The air that we breathe in our homes is very important to our health, and if you think that the air inside your home is the safest air to inhale … You may be very surprised. When you hear the words “air pollution”, most people tend to think of smug, auto pollution, factory smoke and other pollutants that are so widely known and publicized. However, according to most experts, indoor air is some of the most heavily polluted and extremely dangerous to our health if left unmanaged. Leading researchers have found that the air inside of your home may be anywhere from 2 to 5 times more polluted than the air outside of our home, and since we spend the majority of our time in our homes this poses a significant health risk. This is a huge concern for most of us, and the first step to fixing the problem is identifying the problem and the risks associated with it.
Fortunately enough for us, prevention and maintenance of poor indoor air quality is both easy and affordable, both your home and office can have clean, safe air. Ignoring the quality of the air in your home can lead to a range of serious health issues for everyone in your home, things such as the development of infections in the lungs, lung cancer, and chronic lung diseases such as asthma. These are very serious conditions, but there are also less extreme issues that can arise from poor air quality such as headaches, nausea, nasal congestion, dry eyes, and fatigue. If you ignore these issues they can even lead to structural degradation and building failures such as peeling paint, window condensation, back-drafting appliances, and encourage mold growth. You may be wondering, “How do I know if I have poor indoor air quality?” …
Musty odors, or a general feeling of hot and stuffiness inside the building in question are common signs, as well as symptoms that are frequent at work but go away when leaving, like fever, a cough, or shortness of breath. Not all of these are linked to poor indoor air quality, but these symptoms in combination with a number of environmental factors could mean you’re living with poor indoor air quality and putting your health at risk. Most common environmental factors that contribute to subpar indoor air quality are things like not having enough ventilation or fresh supply of outdoor air or contaminated air being brought into the building. Other things such as construction and remodeling can also contribute to poor indoor air quality but aren’t as common as things like high humidity, poor maintenance of your outdoor air conditioning unit and dampness and moisture due to leaks in the home.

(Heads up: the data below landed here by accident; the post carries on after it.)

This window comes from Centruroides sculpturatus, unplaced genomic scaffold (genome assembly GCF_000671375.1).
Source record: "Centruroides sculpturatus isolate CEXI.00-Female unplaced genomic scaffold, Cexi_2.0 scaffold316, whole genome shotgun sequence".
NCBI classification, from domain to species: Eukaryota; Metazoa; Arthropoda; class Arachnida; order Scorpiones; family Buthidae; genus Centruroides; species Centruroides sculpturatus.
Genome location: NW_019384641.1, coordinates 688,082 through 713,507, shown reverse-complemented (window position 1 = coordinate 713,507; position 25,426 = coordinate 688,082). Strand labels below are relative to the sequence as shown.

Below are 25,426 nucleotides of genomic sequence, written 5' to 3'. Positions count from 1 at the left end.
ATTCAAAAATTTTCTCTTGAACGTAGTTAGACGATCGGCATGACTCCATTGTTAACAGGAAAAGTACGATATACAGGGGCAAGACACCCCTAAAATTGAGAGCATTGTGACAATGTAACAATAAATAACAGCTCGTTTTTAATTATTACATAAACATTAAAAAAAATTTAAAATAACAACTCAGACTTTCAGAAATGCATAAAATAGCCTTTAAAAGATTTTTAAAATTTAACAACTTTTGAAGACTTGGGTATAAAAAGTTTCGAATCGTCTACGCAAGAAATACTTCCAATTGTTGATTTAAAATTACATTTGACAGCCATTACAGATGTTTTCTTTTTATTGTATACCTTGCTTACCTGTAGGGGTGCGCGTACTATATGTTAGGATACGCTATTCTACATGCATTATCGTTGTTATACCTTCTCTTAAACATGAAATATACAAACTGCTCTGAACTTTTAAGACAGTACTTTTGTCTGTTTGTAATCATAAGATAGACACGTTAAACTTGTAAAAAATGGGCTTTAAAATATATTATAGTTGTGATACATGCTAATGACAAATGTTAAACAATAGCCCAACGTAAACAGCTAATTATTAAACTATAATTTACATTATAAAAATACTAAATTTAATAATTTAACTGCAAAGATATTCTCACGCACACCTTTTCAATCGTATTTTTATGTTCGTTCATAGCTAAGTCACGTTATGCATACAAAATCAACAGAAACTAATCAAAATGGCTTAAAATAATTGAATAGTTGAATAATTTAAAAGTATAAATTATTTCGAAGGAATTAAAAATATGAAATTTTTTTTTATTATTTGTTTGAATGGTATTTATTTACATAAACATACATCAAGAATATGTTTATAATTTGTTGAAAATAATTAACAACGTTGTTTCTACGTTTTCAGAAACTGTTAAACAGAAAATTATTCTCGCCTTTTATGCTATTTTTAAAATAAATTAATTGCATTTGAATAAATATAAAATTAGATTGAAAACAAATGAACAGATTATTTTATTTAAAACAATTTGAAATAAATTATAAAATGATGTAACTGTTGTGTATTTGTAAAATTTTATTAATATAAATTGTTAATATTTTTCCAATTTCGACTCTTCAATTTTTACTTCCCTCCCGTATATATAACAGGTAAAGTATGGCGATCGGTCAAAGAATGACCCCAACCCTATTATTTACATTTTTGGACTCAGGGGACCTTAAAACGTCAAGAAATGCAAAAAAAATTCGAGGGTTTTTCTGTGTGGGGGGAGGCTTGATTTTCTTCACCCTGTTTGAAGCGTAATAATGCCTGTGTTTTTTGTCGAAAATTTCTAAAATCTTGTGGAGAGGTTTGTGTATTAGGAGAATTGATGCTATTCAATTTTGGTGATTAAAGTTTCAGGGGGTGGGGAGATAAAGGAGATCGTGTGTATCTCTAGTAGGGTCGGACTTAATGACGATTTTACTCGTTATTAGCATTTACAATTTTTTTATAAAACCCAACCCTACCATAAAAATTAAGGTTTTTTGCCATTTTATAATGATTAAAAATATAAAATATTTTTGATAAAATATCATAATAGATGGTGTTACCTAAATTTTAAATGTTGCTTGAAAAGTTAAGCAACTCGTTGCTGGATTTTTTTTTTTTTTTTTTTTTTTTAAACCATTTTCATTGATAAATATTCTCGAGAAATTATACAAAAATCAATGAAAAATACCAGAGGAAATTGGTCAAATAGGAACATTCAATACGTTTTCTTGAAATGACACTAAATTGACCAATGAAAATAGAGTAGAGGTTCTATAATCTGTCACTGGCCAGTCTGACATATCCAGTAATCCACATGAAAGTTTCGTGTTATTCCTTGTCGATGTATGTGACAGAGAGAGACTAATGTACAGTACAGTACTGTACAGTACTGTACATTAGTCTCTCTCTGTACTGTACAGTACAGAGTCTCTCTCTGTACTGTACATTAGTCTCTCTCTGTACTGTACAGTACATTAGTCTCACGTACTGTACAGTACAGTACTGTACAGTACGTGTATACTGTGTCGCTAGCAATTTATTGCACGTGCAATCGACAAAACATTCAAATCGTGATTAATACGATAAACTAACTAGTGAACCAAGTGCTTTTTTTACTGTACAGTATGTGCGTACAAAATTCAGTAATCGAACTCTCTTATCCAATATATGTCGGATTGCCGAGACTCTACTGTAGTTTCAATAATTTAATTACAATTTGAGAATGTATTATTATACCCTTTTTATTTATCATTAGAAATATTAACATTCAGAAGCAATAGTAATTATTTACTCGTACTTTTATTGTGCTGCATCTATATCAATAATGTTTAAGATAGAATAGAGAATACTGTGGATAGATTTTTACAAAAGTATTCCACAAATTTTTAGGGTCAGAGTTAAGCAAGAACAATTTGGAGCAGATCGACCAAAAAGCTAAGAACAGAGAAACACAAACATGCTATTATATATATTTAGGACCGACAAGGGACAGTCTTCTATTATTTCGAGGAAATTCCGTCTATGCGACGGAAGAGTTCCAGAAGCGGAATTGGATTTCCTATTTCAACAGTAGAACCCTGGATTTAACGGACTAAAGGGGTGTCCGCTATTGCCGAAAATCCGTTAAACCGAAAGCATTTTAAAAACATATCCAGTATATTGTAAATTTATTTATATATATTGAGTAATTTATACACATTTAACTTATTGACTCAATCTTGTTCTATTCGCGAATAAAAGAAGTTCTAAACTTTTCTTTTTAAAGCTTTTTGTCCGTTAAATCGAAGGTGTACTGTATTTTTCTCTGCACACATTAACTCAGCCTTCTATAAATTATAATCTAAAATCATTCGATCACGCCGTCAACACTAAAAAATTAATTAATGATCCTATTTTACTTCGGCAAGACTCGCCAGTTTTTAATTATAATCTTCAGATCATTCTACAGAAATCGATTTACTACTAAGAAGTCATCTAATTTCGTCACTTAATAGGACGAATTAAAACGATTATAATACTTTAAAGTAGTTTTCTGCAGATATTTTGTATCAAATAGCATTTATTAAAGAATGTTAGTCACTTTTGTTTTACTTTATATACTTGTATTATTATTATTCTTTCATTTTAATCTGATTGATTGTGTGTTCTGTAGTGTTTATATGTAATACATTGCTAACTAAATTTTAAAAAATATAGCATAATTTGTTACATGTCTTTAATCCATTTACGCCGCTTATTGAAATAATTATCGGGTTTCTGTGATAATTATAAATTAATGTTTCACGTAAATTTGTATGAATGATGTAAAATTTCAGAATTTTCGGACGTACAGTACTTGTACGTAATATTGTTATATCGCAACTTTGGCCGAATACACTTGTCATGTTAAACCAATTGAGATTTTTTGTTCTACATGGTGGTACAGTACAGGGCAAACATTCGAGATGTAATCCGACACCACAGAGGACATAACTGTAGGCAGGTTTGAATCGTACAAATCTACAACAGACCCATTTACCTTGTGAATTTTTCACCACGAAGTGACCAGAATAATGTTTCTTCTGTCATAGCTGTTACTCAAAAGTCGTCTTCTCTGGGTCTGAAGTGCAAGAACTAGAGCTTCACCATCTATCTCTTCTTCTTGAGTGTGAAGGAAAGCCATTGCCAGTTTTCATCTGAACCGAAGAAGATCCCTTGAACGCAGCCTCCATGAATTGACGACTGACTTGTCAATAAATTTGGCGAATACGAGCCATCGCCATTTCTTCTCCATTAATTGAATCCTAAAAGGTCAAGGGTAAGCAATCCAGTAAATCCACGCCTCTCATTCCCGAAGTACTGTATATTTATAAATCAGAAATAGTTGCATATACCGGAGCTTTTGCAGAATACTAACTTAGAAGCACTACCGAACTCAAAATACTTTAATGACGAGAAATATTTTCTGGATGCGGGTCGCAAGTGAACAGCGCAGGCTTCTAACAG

There is no single test to check and determine the quality of your indoor air, but inspection of the ventilation ducts as well as monitoring of the temperature and humidity and airflow are all essential to preventing poor indoor air quality and the chances for getting sick from it. In certain cases, specialized tests may be required to test for things such as radon and asbestos, you should voice your concern for the needs of these tests to a certified air conditioning serviceman. Ideally the best prevention is source control, what we mean by this is eliminating the cause of potential indoor air pollutants. You can take measures such as not smoking in your home any longer, or reducing the use of chemical solvents and cleaners you use while cleaning up. Take steps to eliminate odors, not just mask them … Use baking soda when appropriate to neutralize odors instead of air fresheners (which have Volatile Organic Chemicals) in them.
If you take just a few small steps, in addition to getting an air purifier you can reduce the amount of contaminants in your home today and start breathing cleaning fresher air. However, there is no substitute for an annual inspection and maintenance of your air conditioning unit and ventilation system. With professional heating, ventilation, and air conditioning services, your home can go from having unhealthy air to being a fresh haven of pure and clean air. At Supreme air conditioning we are able to identify the sources of allergens within your home and work to eliminate them.